I hear voices
The concept of “scratch vocals” is almost certainly a direct result of how completely unusable a vocal recorded during a band session can be, considering all of the leakage from the drums, amps and guitars that usually finds its way into those vocal tracks. Even if that bleed could be considered acceptable, missing a note or forgetting a line would mean overdubbing it with everyone else playing along, which is definitely not the best way to go. Encourage the singer to sing with an energy that is just loud enough to be clearly heard, without being so loud that it makes its way into the other mics. Stops and a capella breaks should be sung extremely softly or even mouthed, so as to keep the vocals out and the excitement in.
Here’s a really cool trick I developed from my desire to “use all of the buffalo” when recording basic tracks: When listening back to the rhythm tracks, try muting and unmuting the scratch vocal track. You’ll usually find that the drums sound a lot more exciting and alive when the scratch vocal isn’t muted, even though the performance or sound of the vocal itself leaves a bit to be desired. This is because you essentially have an extra “room mic” at your disposal.
Intros, riffs, segues and solos where there are no vocals can be bolstered by this phenomenon, by simply muting or deleting the sections of the scratch vocal track that have vocals (Figure 5 shows an example, with the Lead Vocal on Track 8 as a guide for where to cut out the Scratch Vocal on Track 7). The end result is a depth and “kicking up a notch” to the drum sound behind these instrumental sections, lending an even more thrilling and live-sounding dynamic to the band’s presentation.
Can you hear me?
In addition to the visual cues we’ve touched upon, audio monitoring is key; if your band can’t hear the music correctly, they can’t communicate it clearly, either. Again, depending upon your situation, solutions will vary.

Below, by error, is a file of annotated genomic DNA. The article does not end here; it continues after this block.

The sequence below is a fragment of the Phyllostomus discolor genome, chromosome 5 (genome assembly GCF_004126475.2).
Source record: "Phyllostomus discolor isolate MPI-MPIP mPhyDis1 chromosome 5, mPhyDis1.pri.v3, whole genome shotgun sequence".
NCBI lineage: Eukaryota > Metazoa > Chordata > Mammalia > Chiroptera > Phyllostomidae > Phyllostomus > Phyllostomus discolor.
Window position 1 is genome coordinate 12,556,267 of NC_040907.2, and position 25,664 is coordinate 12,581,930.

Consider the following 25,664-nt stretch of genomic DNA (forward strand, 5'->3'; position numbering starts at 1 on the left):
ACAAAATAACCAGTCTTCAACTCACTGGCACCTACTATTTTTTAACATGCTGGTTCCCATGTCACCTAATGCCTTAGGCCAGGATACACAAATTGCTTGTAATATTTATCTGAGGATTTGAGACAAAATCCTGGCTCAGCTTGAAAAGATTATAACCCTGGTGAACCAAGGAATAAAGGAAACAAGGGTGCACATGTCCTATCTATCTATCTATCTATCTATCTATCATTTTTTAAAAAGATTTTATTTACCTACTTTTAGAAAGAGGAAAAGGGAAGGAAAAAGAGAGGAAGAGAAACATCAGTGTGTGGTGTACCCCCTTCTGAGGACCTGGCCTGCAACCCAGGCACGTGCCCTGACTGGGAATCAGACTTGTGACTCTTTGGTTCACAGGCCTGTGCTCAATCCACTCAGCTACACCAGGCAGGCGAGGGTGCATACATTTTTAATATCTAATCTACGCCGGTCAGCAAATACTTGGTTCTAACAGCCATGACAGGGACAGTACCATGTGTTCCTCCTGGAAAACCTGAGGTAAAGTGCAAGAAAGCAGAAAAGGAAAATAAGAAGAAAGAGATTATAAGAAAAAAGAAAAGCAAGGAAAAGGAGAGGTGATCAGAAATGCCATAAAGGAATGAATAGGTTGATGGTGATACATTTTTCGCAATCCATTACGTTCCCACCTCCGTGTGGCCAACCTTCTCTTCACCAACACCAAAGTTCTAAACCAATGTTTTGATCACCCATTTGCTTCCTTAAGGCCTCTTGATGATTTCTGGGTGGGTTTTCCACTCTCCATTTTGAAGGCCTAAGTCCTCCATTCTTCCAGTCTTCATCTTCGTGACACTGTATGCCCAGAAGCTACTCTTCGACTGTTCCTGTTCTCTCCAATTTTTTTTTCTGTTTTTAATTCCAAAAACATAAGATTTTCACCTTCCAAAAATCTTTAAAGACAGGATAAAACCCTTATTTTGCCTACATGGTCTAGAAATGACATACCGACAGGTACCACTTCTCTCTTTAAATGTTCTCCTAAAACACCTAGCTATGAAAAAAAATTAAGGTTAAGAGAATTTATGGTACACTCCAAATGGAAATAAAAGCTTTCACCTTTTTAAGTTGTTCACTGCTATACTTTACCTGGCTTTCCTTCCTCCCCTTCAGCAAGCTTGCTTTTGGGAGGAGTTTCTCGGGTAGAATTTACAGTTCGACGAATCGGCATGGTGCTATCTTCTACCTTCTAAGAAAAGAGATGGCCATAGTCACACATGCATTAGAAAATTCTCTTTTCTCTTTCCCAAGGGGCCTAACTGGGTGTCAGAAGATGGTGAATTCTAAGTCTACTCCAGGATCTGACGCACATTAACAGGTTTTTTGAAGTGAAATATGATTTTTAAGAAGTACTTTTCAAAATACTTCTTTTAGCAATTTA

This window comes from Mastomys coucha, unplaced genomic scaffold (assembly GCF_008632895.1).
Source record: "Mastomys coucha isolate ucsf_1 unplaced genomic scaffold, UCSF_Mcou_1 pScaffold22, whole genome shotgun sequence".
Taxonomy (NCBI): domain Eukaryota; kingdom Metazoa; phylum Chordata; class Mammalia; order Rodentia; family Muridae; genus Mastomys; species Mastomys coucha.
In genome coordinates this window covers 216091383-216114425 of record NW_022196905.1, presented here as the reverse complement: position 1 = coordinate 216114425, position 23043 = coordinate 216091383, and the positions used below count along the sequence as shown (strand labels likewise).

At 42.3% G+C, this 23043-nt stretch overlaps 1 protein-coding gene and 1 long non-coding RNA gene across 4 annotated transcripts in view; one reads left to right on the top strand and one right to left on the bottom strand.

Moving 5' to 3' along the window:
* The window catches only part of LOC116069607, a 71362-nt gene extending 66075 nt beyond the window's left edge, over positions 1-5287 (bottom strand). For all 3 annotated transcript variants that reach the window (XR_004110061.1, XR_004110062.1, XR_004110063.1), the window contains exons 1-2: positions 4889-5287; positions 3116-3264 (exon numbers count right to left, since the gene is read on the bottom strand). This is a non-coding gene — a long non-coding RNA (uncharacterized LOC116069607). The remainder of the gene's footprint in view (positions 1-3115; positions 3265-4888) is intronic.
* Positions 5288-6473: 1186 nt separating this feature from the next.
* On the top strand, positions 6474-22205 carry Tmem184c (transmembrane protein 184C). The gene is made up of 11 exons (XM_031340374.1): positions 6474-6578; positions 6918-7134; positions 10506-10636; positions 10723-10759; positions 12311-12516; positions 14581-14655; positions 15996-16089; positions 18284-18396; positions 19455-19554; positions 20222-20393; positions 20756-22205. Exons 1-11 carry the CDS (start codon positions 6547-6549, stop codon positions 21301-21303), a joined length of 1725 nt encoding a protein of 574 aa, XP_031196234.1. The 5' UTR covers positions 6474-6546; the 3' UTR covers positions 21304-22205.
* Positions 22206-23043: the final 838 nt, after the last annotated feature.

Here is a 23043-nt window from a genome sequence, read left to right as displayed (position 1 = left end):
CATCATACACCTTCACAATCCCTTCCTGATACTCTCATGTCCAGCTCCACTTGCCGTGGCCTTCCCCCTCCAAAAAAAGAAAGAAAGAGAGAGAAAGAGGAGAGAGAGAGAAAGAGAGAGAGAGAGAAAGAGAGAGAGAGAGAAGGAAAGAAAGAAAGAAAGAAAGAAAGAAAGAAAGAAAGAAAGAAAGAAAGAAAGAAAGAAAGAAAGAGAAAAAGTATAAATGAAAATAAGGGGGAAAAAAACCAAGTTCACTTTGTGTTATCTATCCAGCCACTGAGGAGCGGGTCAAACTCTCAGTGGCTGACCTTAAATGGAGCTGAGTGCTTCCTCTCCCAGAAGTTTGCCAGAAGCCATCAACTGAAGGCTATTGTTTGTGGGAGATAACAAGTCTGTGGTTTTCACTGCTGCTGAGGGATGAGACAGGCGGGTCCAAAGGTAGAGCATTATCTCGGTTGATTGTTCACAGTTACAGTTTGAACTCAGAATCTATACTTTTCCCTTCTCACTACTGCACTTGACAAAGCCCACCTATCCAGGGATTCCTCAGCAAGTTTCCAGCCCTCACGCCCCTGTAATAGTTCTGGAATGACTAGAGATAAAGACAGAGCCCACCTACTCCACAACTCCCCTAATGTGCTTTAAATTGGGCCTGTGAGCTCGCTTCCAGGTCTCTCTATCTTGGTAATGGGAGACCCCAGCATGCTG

Most professional studios have headphone amplifiers with more than enough outputs to ‘feed the cans’ for a large band. PreSonus, Mackie, ART and others all provide solutions that can power up to 4–8 pairs at a time. You may not be in the market to upgrade your studio in this way just yet, so once again, you may need to improvise. If your interface or digital multitrack has two head-phone outputs, you may be able to feed 4 pairs of headphones, utilizing cable splitters you can find at your stereo store. This doesn’t necessarily provide you with a bona-fide “monitor mix”, though. It will be the same mix for everybody, with little or no ability to customize it to suit anyone, much less everyone!
If you have the ability to send a monitor mix (or even better, multiple monitor mixes) to the main headphone outs (or preferably a headphone amp), you’re probably good to go. This is a good way to make use of the multiple outputs provided on many mid-priced audio interfaces.
Start by taking the drums out of the headphones, except for the bass drum, which helps to anchor things for the rest of the band, especially the bass player. A decent vocal level is really one that’s just loud enough to guide the players through the song with lyrical, melodic or verbal cues. More than that is usually overkill (except to the vocalist, of course).